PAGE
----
Gujarat chooses to grow maize and wheat, despite being drought-prone, which leaves these crops failing and farmers hungry. But one woman’s secret mission to plant hardy millet has turned fortunes around.
Farmers Kashi Pagi from Nava Melan village and Rukhi Pagi from Juna Melan village attend a seed exchange with Bavato and Bunty seeds to share. Chhavi Sachdev
PANCHIYASAAL, GUJARAT – When Navali Nayak sowed her millet in 2007, she did it in secret. She held the seeds in a fold of cloth at the waist of her saree and dropped them intermittently into the furrows her husband, Magan, was ploughing, just a few feet ahead of her. He believed she was planting only maize, as they had done for the past 15 years.
Her secret didn’t last long; when it grew, the millet looked quite different from the rest of their crop. At first Magan was angry, and shouted a lot, but there wasn’t much he could do.
Nobody could have foreseen the results of that millet harvest. Within a short time, word spread and 34-year-old Nayak was being hailed as a paragon among women agriculturalists in the region. Not only was her millet crop doing exceptionally well, she had grown two strains that were thought to be extinct. Now she is the keeper of a seed bank, with the revived millets – Bavato and Bunty – as its stars.
Her efforts were partly the result of common sense, and partly thanks to her involvement with ANANDI, a nongovernmental organization that advocates for women’s land rights and encourages sustainable farming, which gave her the seeds.
No Country for New Grains
Most of Gujarat state is arid scrubland. It rains little and the groundwater level has been severely depleted over the past five decades. It’s not good land for most types of farming, but it’s an environment in which millet can thrive. Nayak remembers that, when she was growing up, her parents grew only millet for grain on their farm.
“Millets are drought-tolerant, climate-resilient, hardy crops,” says Kuldeep Sharma, the principal scientist with the Indian Institute of Millets Research, a government-funded center. Since millet is adaptable to poor soil fertility and limited rainfall, he says, it is “mainly grown in semi-arid regions where other cereals like wheat and maize are difficult to cultivate.”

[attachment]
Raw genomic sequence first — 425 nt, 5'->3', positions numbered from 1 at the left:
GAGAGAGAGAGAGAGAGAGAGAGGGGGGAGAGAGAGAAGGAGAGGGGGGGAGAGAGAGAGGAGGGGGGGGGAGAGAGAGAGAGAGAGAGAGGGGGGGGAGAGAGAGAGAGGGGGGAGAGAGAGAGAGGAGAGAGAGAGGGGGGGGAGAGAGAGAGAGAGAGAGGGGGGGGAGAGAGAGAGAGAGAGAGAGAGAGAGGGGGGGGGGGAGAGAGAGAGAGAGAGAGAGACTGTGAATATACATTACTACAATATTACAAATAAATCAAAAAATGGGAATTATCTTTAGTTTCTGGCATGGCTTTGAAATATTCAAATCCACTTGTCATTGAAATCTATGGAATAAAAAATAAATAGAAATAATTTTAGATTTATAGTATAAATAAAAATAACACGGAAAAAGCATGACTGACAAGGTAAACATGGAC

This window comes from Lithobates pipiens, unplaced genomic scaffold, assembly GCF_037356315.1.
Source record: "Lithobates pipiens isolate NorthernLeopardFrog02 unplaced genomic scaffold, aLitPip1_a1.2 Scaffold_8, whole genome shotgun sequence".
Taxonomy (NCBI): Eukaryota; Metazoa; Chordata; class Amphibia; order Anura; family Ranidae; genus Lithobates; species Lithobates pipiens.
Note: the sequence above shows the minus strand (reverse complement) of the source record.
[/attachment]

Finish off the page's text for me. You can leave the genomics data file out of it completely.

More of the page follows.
It made little sense that in the drought-prone state of Gujarat, farmers began to cultivate maize and wheat, but that’s what happened after a change to national food policy in the 1960s, says Ashwini Chhatre, a climate change and sustainability scientist at the Indian School of Business. As part of the policy, which got another push in the 1980s, the government began heavily incentivizing the cheaper staples of wheat and rice to the exclusion of other cereals. Meanwhile, a growing livestock and poultry industry raised demand for maize. Farmers switched because they found a guaranteed demand from private and government investors.
Making Men Eat Millet
Nayak says that before she started planting millet, her farm faced years of drought where the maize crop would falter or just fail. The family would run out of grain and they were reduced to rationing the maize, boiling down a few grains at a time, and drinking the resulting stock as soup.
Traditional cereals such as millet yield more harvests in a year and are also more nutritious. Millet is richer in vitamins, minerals and iron than wheat and rice, with a lower glycemic index.
According to the 2017 Global Nutrition Report, more than half of India’s women have anemia – a medical condition linked to low iron levels.
But it’s hard to convince people to grow millet by emphasizing the benefits to nutrition or the environment. Most people just don’t want to eat it any more. Bijli Nonna Nayak, a leader from the village of Sevaniya, says a big factor is taste. As the village men started to leave their farms for better-paying jobs as daily-wage laborers in towns, they developed a taste for breads made from the more ubiquitous wheat, she says.